THE decision by former minister and member of the National Assembly for Lobengula in Bulawayo, Samuel Sipepa Nkomo, to take Local Government minister Ignatius Chombo, Justice minister Emmerson Mnangagwa and government to the Constitutional Court (ConCourt) for breaching the country’s constitution by failing to implement devolution, has reignited debate on a subject that was intensely discussed during the constitution-making exercise as well as in the run-up to the 2013 elections.
Although devolution was initially resisted by then tripartite unity government partner Zanu PF, which argued the notion was being pushed by those bent on promoting regionalism, federalism or secessionism, and that the country was too small for the system to work well, the constitutional outreach programme, which involved more than three million people, proved Zimbabweans were keen on decentralisation.
“We don’t want to divide the country into small pieces because it will cause disunity among our people,” President Robert Mugabe said. “Those things are done in big countries, not to a small country like ours.”
Eventually, and following protracted negotiations and horse-trading, Zanu PF grudgingly accepted devolution after ensuring it was significantly watered down.
Devolution proved popular, especially in areas such as Matabeleland, Manicaland and Masvingo where people felt their provinces were lagging behind in development, or they were not benefiting much from natural resources in their areas.
In Manicaland, for example, most people supported devolution arguing they had nothing to show for the diamonds being mined in the province.
The Welshman Ncube-led MDC was particularly vocal about devolution and made it part of its campaign strategy in last year’s national polls. Ncube, who was industry minister in the unity government, argued devolution would unlock economic opportunities by decentralising economic activity and decision-making thus allowing for better distribution of buying power and resources across the country to support industry.
But seven months after cabinet was sworn in following Zanu PF’s controversy-tainted triumph at last year’s July 31 general elections, government is still to implement devolution by ensuring metropolitan and provincial councils are formed in line with Chapter 14 of the constitution which deals with local governance.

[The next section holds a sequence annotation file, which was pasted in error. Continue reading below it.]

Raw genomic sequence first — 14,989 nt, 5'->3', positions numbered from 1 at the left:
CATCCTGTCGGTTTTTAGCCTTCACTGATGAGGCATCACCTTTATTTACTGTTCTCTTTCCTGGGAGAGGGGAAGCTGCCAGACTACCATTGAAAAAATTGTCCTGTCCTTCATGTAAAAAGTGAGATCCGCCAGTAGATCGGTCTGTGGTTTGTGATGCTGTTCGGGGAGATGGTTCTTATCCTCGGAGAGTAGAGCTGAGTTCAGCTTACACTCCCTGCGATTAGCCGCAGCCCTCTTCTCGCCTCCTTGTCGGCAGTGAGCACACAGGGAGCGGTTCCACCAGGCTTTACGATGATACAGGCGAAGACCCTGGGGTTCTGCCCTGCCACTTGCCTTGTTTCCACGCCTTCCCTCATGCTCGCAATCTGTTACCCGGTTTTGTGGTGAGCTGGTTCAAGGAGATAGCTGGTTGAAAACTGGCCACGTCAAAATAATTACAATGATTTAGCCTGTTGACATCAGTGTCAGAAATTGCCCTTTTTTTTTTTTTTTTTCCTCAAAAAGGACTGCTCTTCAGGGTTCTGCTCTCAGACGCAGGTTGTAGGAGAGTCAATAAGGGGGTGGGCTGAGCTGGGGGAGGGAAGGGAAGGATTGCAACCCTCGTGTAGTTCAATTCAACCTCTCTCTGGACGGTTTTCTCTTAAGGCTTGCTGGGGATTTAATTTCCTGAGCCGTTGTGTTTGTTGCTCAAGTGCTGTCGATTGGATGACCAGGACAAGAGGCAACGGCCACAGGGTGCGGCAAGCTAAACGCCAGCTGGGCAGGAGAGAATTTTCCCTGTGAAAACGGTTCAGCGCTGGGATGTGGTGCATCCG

The metropolitan and provincial councils, to consist of provincial governors, members of both houses of parliament, mayors and chairpersons of all urban and rural local authorities in the province, are meant to ensure devolution is implemented in earnest.
The councils have, however, not been established leaving the country running in largely the same way it did prior to the ringing referendum endorsement and adoption of the new constitution last year.
Objectives of devolution include giving powers of local governance to the people and enhancing their participation in the exercise of the powers of the state and in making decisions affecting them, as well as promoting democratic, effective, transparent, accountable and coherent government as a whole.
It also aims to recognise the right of communities to manage their own affairs and to further their development, ensuring the equitable sharing of local and national resources as well as transferring responsibilities and resources from the national government in order to establish a sound financial base for each provincial and metropolitan council and local authority.
The objectives would therefore give locals power to decide developmental priorities in their regions as well as control the use of resources through councils. This would ensure perennial cries of marginalisation from some regions are minimised as local communities will be empowered to set the development agenda in their areas.
The councils, according to the constitution, are supposed to be responsible for the social and economic development of each province as well as planning and implementing social and economic development activities, preparing annual development plans for provinces and metropolitan councils, while also co-ordinating and implementing governmental programmes.